— A Dodge Dart clutch lawsuit won't proceed as a class-action that alleges the cars have multiple defects in the clutch systems.
Plaintiffs Carlos Victorino and Adam Tavitian claim 2013-2016 Dodge Dart cars equipped with Fiat C635 manual transmissions have clutch pedals that fail and stick to the floors. According to the lawsuit, all affected cars built on or before November 12, 2014, suffer from the clutch problems.
The plaintiffs claim the hydraulic clutch system is defective where the “clutch pedal loses pressure, sticks to the floor, and fails to engage/disengage gears."
As a result, the Dodge Darts stall, fail to accelerate and suffer from premature failure of the clutch components, including the "clutch master cylinder and reservoir hose, clutch slave cylinder, release bearing, clutch disc, pressure plate and flywheel.”
According to the lawsuit, there are two separate defects.
First, the clutch pedals fall to the floors because of degradation of the clutch reservoir hoses which releases plasticizer and fibers.
This allegedly causes contamination of the hydraulic fluid and the contamination causes the internal and external seals of the clutch master cylinder and clutch slave cylinder to swell and fail.
When fluid in the hydraulic system becomes contaminated, all of the components that have been exposed to the contaminated fluid allegedly must be replaced and any steel tubing must be cleaned with brake cleaner and blown out until dry to ensure that none of the contaminants remain.
Second, FCA allegedly designed its clutch systems composed of an aluminum body with a clipped-on plastic base whereas other manufacturers’ slave cylinders are made of a single, solid cast aluminum component which creates a rigid base.
The plaintiffs claim Chrysler's two-piece design destabilizes the cylinder at its base, “which can result in unintended lateral movement and cause the piston inside the cylinder to become jammed.”
FCA issued technical service bulletin 06-001-16 in January 2016 entitled “Clutch Pedal Operation X62 Extended Warranty” to fix the contaminated hydraulic fluid caused by the degradation of the clutch reservoir hose.
In addition, dealers would perform “replacement of the hydraulic clutch master cylinder and reservoir hose” for the 2013-2015 Dodge Darts.
However, the plaintiffs claim the X62 extended warranty failed to fix the clutch problems and ignores the effect of the contaminated hydraulic fluid. According to the plaintiffs, if the hydraulic fluid is contaminated, all clutch system components are susceptible to damage and requires that all components within the system be replaced.
Chrysler argues there are no defects in the clutch systems and the seal swelling condition could affect only 16 percent of the Dodge Darts named in the lawsuit. The reason is allegedly because each car has clutch component parts that are manufactured differently.
FCA claims the reservoir hoses have different amounts of plasticizer, clutch master cylinders in different sizes and variations in the positioning of primary seals on the master cylinders.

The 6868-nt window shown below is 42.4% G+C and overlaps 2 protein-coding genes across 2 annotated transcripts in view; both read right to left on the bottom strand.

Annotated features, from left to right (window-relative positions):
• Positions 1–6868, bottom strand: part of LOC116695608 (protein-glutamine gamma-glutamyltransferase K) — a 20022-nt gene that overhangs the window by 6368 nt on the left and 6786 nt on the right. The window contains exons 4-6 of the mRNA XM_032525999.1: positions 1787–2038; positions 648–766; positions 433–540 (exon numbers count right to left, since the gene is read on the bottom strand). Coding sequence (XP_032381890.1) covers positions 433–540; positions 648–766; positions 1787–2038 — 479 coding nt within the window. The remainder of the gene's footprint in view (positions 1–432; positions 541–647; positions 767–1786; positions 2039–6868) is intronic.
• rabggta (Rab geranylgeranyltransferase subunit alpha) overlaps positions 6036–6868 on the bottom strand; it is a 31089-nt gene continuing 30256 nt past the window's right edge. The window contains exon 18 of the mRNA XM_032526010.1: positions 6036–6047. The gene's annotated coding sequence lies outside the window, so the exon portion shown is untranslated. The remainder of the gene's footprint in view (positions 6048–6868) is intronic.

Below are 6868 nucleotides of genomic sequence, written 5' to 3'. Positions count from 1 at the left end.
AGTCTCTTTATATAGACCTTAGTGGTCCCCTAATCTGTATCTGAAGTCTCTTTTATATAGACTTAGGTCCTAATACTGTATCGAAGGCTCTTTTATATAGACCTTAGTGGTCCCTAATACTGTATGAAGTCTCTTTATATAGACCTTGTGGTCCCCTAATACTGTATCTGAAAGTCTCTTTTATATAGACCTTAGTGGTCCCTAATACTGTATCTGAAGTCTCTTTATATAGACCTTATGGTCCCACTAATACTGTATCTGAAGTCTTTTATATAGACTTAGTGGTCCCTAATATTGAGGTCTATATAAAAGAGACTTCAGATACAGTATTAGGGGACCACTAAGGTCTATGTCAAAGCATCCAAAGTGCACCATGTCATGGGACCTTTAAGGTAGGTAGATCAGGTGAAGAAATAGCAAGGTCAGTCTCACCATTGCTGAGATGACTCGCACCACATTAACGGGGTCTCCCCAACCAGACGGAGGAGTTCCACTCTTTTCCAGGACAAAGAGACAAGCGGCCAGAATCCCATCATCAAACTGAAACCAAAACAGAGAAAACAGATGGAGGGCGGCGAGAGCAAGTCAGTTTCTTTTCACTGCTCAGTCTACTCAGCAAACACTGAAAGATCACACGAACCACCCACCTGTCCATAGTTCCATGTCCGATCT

The judge says after a June 4, 2018, hearing about certifying the lawsuit as a class-action, the parties filed notice of a potential settlement with plaintiff Tavitian. This leaves only plaintiff Victorino, who filed an amended motion for class certification.
Although the plaintiff claims the extended warranty didn't fix the problems, FCA argues Victorino was not affected by an incomplete X62 extended warranty repair because his vehicle never had or even needed the repair, and therefore, he has not suffered the same injury as other Dart owners who claim they have suffered.
Apparently the plaintiff didn't know how to respond to this because according to the judge, the "plaintiff did not address this issue in their reply."
The plaintiff also claims implied warranty claims should apply to a nationwide class of Dart owners and lessees, but Chrysler says the plaintiff cannot do that because the judge will have to apply the implied warranty laws of 50 different jurisdictions for a nationwide implied warranty class.
In addition, the plaintiff claims he doesn't have to perform a "choice of law or due process analysis," but the judge ruled he makes that claim without any legal authority. According to the judge, "Plaintiff’s argument that he does not have to address any choice of law or due process issue is contradicted by settled law."
"Because Plaintiff has not met the initial burden of demonstrating that due process is satisfied for purposes of a nationwide class, he cannot demonstrate that common issues predominate over the different questions posed by each state’s law. Accordingly, the Court DENIES Plaintiff’s motion to certify a Nationwide Implied Warranty Class."
The plaintiff also couldn't convince the judge that "used" Dodge Darts are covered by implied warranties, and although the plaintiff claims dealerships are FCA’s “distributors” or “retail sellers”, the plaintiff "provided no evidence of the relationship between FCA and its authorized dealerships."
To obtain class-action certification of a lawsuit, the judge says a plaintiff bears the burden of proving the class of owners and lessees meets a four requirements, but in this case the plaintiff failed to do that.
Therefore, the judge ruled the amended motion for class certification is denied.
The Dodge Dart clutch lawsuit was filed in the U.S. District Court for the Southern District of California - Victorino et al, v. FCA US LLC.
The plaintiffs are represented by Capstone Law APC.
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